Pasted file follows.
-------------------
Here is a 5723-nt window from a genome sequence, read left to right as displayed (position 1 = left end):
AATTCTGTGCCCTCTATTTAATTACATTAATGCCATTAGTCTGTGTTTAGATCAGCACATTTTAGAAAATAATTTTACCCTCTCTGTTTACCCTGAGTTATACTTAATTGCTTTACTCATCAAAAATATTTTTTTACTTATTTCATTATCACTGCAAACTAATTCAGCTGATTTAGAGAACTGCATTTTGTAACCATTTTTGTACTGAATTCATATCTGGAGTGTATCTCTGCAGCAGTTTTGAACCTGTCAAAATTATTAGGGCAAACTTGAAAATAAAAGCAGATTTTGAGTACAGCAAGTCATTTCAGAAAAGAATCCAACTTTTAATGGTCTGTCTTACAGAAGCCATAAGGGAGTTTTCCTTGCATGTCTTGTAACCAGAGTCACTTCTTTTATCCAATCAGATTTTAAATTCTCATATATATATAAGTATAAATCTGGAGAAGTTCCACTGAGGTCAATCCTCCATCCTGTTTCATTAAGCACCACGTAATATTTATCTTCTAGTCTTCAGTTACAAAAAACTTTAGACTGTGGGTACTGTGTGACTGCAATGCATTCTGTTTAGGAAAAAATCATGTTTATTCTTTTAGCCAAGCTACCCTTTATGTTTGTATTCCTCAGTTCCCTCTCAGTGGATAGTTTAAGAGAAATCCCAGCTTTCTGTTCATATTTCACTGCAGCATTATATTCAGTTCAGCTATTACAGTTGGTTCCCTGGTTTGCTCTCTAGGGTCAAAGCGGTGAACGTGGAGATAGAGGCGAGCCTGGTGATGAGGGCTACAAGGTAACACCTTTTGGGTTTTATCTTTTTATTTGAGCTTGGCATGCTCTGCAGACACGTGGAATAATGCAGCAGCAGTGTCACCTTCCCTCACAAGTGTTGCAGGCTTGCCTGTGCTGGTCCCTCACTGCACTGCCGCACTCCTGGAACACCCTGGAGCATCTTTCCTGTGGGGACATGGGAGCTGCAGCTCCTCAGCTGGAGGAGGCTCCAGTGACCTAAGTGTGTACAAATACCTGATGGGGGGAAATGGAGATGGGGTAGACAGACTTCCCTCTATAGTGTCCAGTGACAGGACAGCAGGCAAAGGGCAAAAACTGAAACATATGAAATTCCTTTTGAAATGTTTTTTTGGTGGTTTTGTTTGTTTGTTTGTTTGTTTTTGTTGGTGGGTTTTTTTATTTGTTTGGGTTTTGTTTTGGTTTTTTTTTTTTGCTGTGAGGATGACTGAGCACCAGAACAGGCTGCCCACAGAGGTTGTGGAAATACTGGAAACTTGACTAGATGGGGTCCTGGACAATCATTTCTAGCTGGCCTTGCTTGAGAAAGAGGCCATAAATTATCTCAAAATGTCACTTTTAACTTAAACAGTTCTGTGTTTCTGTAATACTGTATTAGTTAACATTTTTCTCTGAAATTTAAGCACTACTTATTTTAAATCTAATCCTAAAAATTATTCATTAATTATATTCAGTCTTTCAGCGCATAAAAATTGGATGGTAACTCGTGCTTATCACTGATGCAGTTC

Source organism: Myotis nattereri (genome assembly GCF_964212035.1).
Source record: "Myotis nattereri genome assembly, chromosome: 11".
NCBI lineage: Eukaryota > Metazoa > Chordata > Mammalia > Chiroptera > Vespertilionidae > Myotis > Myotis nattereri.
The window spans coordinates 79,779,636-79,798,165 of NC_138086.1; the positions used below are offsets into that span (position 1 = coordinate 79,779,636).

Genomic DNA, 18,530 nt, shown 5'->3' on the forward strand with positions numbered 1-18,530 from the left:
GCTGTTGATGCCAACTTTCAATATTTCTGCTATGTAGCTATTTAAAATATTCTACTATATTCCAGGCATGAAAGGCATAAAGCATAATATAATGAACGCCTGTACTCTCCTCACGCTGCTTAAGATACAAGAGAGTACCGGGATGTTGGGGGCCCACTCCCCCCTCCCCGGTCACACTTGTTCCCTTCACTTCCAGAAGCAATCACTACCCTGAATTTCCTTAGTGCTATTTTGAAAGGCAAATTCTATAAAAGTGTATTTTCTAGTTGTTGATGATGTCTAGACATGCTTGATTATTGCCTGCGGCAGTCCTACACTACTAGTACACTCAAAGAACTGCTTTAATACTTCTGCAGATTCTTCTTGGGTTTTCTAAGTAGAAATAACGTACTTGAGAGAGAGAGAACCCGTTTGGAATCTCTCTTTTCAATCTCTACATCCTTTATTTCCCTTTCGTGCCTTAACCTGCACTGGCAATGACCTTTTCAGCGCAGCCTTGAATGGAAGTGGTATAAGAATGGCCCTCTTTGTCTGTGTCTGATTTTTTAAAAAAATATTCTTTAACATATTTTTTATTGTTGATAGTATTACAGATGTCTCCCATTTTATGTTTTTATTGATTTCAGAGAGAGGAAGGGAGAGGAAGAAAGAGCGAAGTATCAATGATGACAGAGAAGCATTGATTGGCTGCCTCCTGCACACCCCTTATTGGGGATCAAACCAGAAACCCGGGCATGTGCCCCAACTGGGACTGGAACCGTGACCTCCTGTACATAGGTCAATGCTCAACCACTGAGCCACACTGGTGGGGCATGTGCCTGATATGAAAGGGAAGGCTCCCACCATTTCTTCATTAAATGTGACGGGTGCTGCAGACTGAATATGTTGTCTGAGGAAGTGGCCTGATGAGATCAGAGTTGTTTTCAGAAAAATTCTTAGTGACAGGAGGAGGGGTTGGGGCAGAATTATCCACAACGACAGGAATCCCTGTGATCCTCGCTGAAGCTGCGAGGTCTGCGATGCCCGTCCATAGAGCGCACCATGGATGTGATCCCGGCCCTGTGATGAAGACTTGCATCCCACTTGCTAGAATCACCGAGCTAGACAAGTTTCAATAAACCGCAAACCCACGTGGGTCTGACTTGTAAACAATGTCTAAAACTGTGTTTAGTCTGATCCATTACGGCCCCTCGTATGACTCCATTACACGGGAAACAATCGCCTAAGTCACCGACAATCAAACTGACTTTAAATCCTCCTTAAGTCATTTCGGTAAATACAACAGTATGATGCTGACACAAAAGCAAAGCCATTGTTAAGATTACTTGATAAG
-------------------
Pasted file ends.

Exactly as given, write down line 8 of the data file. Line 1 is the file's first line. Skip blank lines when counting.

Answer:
GCTGTTGATGCCAACTTTCAATATTTCTGCTATGTAGCTATTTAAAATATTCTACTATATTCCAGGCATGAAAGGCATAAAGCATAATATAATGAACGCCTGTACTCTCCTCACGCTGCTTAAGATACAAGAGAGTACCGGGATGTTGGGGGCCCACTCCCCCCTCCCCGGTCACACTTGTTCCCTTCACTTCCAGAAGCAATCACTACCCTGAATTTCCTTAGTGCTATTTTGAAAGGCAAATTCTATAAAAGTGTATTTTCTAGTTGTTGATGATGTCTAGACATGCTTGATTATTGCCTGCGGCAGTCCTACACTACTAGTACACTCAAAGAACTGCTTTAATACTTCTGCAGATTCTTCTTGGGTTTTCTAAGTAGAAATAACGTACTTGAGAGAGAGAGAACCCGTTTGGAATCTCTCTTTTCAATCTCTACATCCTTTATTTCCCTTTCGTGCCTTAACCTGCACTGGCAATGACCTTTTCAGCGCAGCCTTGAATGGAAGTGGTATAAGAATGGCCCTCTTTGTCTGTGTCTGATTTTTTAAAAAAATATTCTTTAACATATTTTTTATTGTTGATAGTATTACAGATGTCTCCCATTTTATGTTTTTATTGATTTCAGAGAGAGGAAGGGAGAGGAAGAAAGAGCGAAGTATCAATGATGACAGAGAAGCATTGATTGGCTGCCTCCTGCACACCCCTTATTGGGGATCAAACCAGAAACCCGGGCATGTGCCCCAACTGGGACTGGAACCGTGACCTCCTGTACATAGGTCAATGCTCAACCACTGAGCCACACTGGTGGGGCATGTGCCTGATATGAAAGGGAAGGCTCCCACCATTTCTTCATTAAATGTGACGGGTGCTGCAGACTGAATATGTTGTCTGAGGAAGTGGCCTGATGAGATCAGAGTTGTTTTCAGAAAAATTCTTAGTGACAGGAGGAGGGGTTGGGGCAGAATTATCCACAACGACAGGAATCCCTGTGATCCTCGCTGAAGCTGCGAGGTCTGCGATGCCCGTCCATAGAGCGCACCATGGATGTGATCCCGGCCCTGTGATGAAGACTTGCATCCCACTTGCTAGAATCACCGAGCTAGACAAGTTTCAATAAACCGCAAACCCACGTGGGTCTGACTTGTAAACAATGTCTAAAACTGTGTTTAGTCTGATCCATTACGGCCCCTCGTATGACTCCATTACACGGGAAACAATCGCCTAAGTCACCGACAATCAAACTGACTTTAAATCCTCCTTAAGTCATTTCGGTAAATACAACAGTATGATGCTGACACAAAAGCAAAGCCATTGTTAAGATTACTTGATAAG